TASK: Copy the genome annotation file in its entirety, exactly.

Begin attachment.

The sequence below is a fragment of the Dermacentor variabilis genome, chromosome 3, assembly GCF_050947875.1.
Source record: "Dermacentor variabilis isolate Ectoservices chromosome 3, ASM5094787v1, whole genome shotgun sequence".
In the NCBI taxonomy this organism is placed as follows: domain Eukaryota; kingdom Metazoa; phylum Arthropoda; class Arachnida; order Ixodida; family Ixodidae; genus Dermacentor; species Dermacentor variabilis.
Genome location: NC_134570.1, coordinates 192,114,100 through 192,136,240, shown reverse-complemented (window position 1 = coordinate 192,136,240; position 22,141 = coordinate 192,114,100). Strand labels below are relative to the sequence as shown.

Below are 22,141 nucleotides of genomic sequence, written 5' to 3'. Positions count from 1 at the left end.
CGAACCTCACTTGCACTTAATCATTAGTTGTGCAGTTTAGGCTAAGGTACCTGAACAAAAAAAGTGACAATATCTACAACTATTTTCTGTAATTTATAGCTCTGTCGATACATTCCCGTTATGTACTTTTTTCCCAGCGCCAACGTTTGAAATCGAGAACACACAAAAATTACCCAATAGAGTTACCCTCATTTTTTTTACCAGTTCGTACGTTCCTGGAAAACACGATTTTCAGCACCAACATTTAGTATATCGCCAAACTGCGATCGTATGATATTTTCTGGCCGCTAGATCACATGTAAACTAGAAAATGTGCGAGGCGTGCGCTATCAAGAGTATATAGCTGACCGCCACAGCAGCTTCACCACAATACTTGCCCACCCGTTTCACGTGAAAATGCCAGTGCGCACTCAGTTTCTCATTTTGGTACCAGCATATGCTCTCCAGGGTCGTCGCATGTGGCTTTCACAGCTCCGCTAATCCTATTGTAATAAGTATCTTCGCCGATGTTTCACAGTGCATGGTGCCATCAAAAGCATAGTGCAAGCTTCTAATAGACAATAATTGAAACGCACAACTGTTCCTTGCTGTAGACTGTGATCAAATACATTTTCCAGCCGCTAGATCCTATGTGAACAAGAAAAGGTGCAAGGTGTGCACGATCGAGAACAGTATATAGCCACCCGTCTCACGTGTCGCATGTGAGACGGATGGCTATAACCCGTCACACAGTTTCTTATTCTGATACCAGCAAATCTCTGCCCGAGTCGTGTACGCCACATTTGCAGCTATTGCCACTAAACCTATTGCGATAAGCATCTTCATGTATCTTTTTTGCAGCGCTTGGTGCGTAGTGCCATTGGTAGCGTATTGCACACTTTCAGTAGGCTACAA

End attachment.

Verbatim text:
The sequence below is a fragment of the Dermacentor variabilis genome, chromosome 3, assembly GCF_050947875.1.
Source record: "Dermacentor variabilis isolate Ectoservices chromosome 3, ASM5094787v1, whole genome shotgun sequence".
In the NCBI taxonomy this organism is placed as follows: domain Eukaryota; kingdom Metazoa; phylum Arthropoda; class Arachnida; order Ixodida; family Ixodidae; genus Dermacentor; species Dermacentor variabilis.
Genome location: NC_134570.1, coordinates 192,114,100 through 192,136,240, shown reverse-complemented (window position 1 = coordinate 192,136,240; position 22,141 = coordinate 192,114,100). Strand labels below are relative to the sequence as shown.

Below are 22,141 nucleotides of genomic sequence, written 5' to 3'. Positions count from 1 at the left end.
CGAACCTCACTTGCACTTAATCATTAGTTGTGCAGTTTAGGCTAAGGTACCTGAACAAAAAAAGTGACAATATCTACAACTATTTTCTGTAATTTATAGCTCTGTCGATACATTCCCGTTATGTACTTTTTTCCCAGCGCCAACGTTTGAAATCGAGAACACACAAAAATTACCCAATAGAGTTACCCTCATTTTTTTTACCAGTTCGTACGTTCCTGGAAAACACGATTTTCAGCACCAACATTTAGTATATCGCCAAACTGCGATCGTATGATATTTTCTGGCCGCTAGATCACATGTAAACTAGAAAATGTGCGAGGCGTGCGCTATCAAGAGTATATAGCTGACCGCCACAGCAGCTTCACCACAATACTTGCCCACCCGTTTCACGTGAAAATGCCAGTGCGCACTCAGTTTCTCATTTTGGTACCAGCATATGCTCTCCAGGGTCGTCGCATGTGGCTTTCACAGCTCCGCTAATCCTATTGTAATAAGTATCTTCGCCGATGTTTCACAGTGCATGGTGCCATCAAAAGCATAGTGCAAGCTTCTAATAGACAATAATTGAAACGCACAACTGTTCCTTGCTGTAGACTGTGATCAAATACATTTTCCAGCCGCTAGATCCTATGTGAACAAGAAAAGGTGCAAGGTGTGCACGATCGAGAACAGTATATAGCCACCCGTCTCACGTGTCGCATGTGAGACGGATGGCTATAACCCGTCACACAGTTTCTTATTCTGATACCAGCAAATCTCTGCCCGAGTCGTGTACGCCACATTTGCAGCTATTGCCACTAAACCTATTGCGATAAGCATCTTCATGTATCTTTTTTGCAGCGCTTGGTGCGTAGTGCCATTGGTAGCGTATTGCACACTTTCAGTAGGCTACAA